31 May 2019
Late payment of invoices – why should your business suffer?
As debt recovery specialists, we work with a wide range of businesses across different sectors to ensure they are being paid for the work they do. A common problem that our clients encounter is late paying customers. Delayed payment of invoices can stifle cash flow and, in some cases, have a devastating effect on a business.
What can you do to protect your business?
Three key pieces of legislation can used to protect your business: the Late Payment of Commercial Debts (Interest) Act 1998, the Late Payment of Commercial Debts Regulations 2002 and the Late Payment of Commercial Debts Regulations 2013 (for the purposes of this article, we will call them “the Act”).
The Act can deter customers from making payment late and can also be used to provide compensation when payment is made late.
The Act applies to supplies of goods or services made by one business to another business, where no other remedy for late payment has been agreed in any contract. If a contractual remedy has been agreed and is ‘substantial’ that remedy will apply.
So, if payment of an invoice is late how can the Act help my business?
The Act entitles the business which is owed money to claim the following in addition to the invoiced sums, whether or not court proceedings have been issued.
(i) Interest: 8% above the Bank of England Base Rate, per annum. Interest is added at a daily rate from the agreed date for payment or otherwise 30 days from the date of supply. Interest can be claimed per invoice.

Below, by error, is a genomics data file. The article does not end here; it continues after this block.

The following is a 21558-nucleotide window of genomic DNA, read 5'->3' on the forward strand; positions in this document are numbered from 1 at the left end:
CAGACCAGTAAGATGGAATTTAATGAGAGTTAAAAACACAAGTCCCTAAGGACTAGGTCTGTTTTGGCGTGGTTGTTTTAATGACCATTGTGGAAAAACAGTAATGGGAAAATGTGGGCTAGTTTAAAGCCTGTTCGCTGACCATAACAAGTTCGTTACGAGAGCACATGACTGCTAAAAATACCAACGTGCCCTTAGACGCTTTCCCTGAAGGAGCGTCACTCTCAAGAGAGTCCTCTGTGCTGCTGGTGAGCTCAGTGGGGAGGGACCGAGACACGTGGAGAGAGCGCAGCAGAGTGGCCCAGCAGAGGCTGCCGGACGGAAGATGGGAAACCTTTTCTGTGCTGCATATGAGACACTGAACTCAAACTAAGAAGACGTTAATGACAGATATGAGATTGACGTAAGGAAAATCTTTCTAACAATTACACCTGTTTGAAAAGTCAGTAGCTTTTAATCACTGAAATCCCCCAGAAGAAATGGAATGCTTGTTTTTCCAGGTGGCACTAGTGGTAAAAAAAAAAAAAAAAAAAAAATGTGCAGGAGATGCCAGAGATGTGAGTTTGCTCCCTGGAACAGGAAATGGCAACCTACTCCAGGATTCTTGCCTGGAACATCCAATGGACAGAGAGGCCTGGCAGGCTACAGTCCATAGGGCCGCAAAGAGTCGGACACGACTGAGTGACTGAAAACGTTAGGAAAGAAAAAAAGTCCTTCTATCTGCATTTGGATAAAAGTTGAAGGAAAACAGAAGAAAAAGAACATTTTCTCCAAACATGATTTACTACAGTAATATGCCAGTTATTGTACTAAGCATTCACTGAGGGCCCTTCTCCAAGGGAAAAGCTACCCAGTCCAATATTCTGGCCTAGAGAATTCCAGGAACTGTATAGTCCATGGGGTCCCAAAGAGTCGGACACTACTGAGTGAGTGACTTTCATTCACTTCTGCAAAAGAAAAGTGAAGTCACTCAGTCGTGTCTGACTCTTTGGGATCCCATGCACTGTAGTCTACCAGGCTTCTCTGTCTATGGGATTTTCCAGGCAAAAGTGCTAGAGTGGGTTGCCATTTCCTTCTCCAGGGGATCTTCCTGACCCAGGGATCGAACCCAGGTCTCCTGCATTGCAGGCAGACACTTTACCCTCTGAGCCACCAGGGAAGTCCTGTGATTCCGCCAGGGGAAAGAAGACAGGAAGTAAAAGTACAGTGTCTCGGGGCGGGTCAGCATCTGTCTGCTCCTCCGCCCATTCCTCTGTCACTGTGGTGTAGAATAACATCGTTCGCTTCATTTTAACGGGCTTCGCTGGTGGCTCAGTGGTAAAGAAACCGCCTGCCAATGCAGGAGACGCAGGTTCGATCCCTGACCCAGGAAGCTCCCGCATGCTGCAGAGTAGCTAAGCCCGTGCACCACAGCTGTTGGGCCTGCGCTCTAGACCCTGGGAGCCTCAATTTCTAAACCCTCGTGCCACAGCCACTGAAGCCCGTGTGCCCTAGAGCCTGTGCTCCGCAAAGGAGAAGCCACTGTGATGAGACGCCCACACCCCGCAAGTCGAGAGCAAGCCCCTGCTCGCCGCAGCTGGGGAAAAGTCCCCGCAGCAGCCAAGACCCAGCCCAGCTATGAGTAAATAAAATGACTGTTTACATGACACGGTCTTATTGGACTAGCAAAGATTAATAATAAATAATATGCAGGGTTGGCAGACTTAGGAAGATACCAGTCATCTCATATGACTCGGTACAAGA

(ii) Compensation: A sliding scale dependent on the amount of the debt. Compensation can also be claimed per invoice.
|Up to £999.99||£40.00|
|£1,000.00 - £9,999.99||£70.00|
|£10,000.00 or more||£100.00|
(iii) Costs: Reasonable costs incurred in taking steps to secure payment of the debt can be claimed, to the extent that those costs are not covered by the compensation claimed and provided the contract for supply was not entered into before 16 March 2013.
As a business you can use the Act to your advantage in a number of ways. Your entitlement to these additional sums is flexible. It is for you to choose if and when you apply interest and compensation, and you don’t have to apply it in every case. For example, you may consider not to seek interest and compensation if payment is made late by a loyal customer with whom you have built a relationship of trust. It is entirely your choice.
In our experience businesses who routinely add interest, compensation and costs to sums which are overdue for payment, and who have a reputation for doing so, will more often be at the front of the queue when their customers are deciding which of their creditors to pay first.
Being prepared to use your statutory entitlement under the Act can also be used effectively when you’re negotiating with customers to secure payment. If, for example, the customer claims that an invoice was not paid on time because it was not received, you may decide to waive your entitlement to interest and compensation on the proviso that payment is made without further delay.
Similarly, if you know one of your customers is suffering cash flow difficulties you may decide not to claim the additional sums as to do so may only push that customer further into the red, with the effect that you may have to wait longer for payment or, if the customer is unable to pay its debts and enters into insolvency, receive no payment at all.
An added bonus for you as a business is that by recovering sums under the Legislation, you can reduce the amount you spend on debt collection and you can even move towards a situation where your credit control function generates a profit for your business.
The Act has been designed to offer protections for businesses who suffer as a consequence of the late payment of invoices, but many businesses don’t fully understand their rights. Get in touch with our Head of Debt Recovery Services, Sara Souyave, to find out more about how our services might complement your in house credit control function.